Belt up and enjoy this 365-day ride as you cruise past the most momentous motoring events in history. Packed with fascinating facts about races, motorists and the history of the mighty engine, this is a must-visit web site for any car enthusiast.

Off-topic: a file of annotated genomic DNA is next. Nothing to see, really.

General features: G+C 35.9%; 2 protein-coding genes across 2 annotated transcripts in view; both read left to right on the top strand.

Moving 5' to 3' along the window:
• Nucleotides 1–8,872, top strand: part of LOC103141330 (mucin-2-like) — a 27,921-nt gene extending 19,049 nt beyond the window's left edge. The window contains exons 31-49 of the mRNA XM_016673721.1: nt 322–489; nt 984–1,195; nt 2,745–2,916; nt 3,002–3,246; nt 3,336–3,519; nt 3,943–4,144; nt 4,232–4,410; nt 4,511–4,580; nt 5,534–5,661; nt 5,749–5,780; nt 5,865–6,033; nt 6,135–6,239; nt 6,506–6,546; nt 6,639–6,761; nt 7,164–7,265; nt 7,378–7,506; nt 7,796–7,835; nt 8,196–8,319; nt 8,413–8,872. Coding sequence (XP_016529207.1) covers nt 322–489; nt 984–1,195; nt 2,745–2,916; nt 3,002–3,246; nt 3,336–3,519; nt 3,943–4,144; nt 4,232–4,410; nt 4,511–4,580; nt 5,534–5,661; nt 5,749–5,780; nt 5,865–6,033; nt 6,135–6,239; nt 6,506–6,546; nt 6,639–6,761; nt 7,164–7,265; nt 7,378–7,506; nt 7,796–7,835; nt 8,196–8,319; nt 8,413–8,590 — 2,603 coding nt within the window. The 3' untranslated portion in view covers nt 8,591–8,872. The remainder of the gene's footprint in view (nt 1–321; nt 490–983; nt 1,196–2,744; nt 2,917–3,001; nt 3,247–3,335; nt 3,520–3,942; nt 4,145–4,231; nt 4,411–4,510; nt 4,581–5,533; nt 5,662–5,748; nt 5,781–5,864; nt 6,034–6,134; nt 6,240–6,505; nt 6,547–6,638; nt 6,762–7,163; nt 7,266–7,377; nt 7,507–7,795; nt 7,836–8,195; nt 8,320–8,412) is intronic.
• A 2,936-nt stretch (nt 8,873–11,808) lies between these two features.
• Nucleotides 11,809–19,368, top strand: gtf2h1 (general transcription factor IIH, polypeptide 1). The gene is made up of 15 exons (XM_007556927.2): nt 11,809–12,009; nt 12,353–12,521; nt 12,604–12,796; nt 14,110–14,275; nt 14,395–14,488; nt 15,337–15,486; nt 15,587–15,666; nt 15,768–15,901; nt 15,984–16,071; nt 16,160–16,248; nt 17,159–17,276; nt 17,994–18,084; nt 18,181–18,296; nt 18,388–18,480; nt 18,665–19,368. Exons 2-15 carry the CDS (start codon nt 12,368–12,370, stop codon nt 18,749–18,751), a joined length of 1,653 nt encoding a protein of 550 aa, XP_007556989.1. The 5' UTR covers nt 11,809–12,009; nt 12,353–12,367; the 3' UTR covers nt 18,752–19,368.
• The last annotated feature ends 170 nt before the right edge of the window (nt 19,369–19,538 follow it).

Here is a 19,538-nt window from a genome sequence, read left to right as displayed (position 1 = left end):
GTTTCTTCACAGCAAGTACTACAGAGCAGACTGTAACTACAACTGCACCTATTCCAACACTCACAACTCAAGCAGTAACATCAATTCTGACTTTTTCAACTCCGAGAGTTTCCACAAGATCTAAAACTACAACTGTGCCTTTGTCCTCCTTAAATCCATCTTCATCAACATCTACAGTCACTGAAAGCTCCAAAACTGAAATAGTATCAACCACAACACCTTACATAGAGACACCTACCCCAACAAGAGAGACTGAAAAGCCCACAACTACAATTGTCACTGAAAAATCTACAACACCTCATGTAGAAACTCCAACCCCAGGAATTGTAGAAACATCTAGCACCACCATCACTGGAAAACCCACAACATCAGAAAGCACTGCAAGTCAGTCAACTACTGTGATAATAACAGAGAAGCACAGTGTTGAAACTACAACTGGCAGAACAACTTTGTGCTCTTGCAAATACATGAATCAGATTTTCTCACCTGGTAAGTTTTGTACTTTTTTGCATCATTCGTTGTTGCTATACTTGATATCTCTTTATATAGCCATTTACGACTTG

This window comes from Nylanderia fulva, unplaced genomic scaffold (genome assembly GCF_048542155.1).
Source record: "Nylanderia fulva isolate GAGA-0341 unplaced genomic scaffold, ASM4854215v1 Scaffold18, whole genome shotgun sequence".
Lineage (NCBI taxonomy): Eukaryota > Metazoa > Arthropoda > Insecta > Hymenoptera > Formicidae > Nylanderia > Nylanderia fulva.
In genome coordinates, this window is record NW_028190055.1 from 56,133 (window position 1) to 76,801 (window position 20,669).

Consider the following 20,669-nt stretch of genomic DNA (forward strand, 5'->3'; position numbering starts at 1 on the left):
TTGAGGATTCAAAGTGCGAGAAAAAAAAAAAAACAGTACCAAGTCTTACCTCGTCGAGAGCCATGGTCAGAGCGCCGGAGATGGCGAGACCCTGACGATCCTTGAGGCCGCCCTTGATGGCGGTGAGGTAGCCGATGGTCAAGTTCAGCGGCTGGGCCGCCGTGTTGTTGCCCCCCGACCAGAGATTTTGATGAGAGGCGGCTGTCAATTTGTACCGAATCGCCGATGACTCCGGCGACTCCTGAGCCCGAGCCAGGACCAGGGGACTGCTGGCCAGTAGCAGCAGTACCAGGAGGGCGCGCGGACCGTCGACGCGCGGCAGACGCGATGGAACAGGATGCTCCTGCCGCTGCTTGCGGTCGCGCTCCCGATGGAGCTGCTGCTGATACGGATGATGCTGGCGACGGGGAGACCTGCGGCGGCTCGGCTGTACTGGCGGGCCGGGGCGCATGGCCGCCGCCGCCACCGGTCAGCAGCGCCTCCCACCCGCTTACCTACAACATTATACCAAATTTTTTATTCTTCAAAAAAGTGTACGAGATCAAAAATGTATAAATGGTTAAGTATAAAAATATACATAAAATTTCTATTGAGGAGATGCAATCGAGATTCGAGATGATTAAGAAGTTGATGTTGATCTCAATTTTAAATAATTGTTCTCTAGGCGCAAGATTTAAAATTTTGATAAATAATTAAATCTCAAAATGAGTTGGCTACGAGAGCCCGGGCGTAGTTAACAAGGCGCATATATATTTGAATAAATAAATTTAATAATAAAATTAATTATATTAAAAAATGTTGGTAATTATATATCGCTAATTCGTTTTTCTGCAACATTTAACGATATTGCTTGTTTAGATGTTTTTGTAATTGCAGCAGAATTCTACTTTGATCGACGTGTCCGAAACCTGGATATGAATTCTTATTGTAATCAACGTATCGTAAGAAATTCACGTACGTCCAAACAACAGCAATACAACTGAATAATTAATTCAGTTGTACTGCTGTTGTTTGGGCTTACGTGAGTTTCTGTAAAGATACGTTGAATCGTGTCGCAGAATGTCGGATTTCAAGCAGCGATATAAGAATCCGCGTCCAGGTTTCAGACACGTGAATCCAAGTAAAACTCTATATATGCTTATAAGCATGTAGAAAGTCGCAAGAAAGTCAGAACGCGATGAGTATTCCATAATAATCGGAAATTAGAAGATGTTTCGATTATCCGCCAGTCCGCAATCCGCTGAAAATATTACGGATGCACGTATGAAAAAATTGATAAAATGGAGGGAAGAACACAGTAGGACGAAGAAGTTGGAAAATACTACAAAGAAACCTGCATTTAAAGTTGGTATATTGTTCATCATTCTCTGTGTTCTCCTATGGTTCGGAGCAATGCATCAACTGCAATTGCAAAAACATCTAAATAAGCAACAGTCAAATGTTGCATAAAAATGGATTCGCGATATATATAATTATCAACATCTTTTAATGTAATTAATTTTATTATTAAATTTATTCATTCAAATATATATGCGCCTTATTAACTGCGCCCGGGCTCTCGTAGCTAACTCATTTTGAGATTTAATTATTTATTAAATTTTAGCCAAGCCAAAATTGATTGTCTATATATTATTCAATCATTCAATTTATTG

The Abner Doble Motor Vehicle Company was founded in Waltham, Massachusetts, US. The first car was the Model A. Up to five cars were thought to be made. Four were sold and one was kept for development. The cars were of good quality and appeared to have a good market. In 1915, Doble drove his Model B, a revamped version of the Model A from Massachusetts to Detroit to seek investors. He managed to obtain $200,000, which he used to open the General Engineering Company with C L Lewis. In January 1917, Doble's new car, the Doble Detroit, caused a sensation at the National Automobile Show in New York. Over 5,000 deposits were received for the car, with deliveries scheduled to begin in early 1918. The Dobles' had not entirely worked out various design and manufacturing issues, and although the car received good notices and over 10,000 orders, only 30 were built. Doble blamed his company's production failure on the steel shortages caused by World War I, but the Doble Detroit was mechanically unsatisfactory. Doble also announced at the New York show that he was working on a steam engine for aeroplanes. The Doble brothers were divided by Doble's insistence on taking credit for the company's technical achievements, and John Doble ended up suing Doble for patent infringement, whereupon Doble left Detroit for California and the General Engineering Company folded. When John Doble died of lymphatic cancer in 1921 the surviving brothers reunited in Emeryville, California. They set up a company under the name of Doble Steam Motors. In 1924 the State of California learned that Doble had helped to sell stock illegally in a desperate bid to raise money for the company, and though Doble was eventually acquitted, the company failed during the ensuing legal struggle. Fewer than fifty of the Model E steam cars were produced before the company went out of business in April 1931, the total being reported variously as 24, 42, and 43. Doble himself owned one from 1925 to 1936 as his own experimental car. He took it with him when on consulting work in New Zealand and England. He sold it in England to Mortimer Harmon Lewis of Hyde Park, London, just before he departed for the US.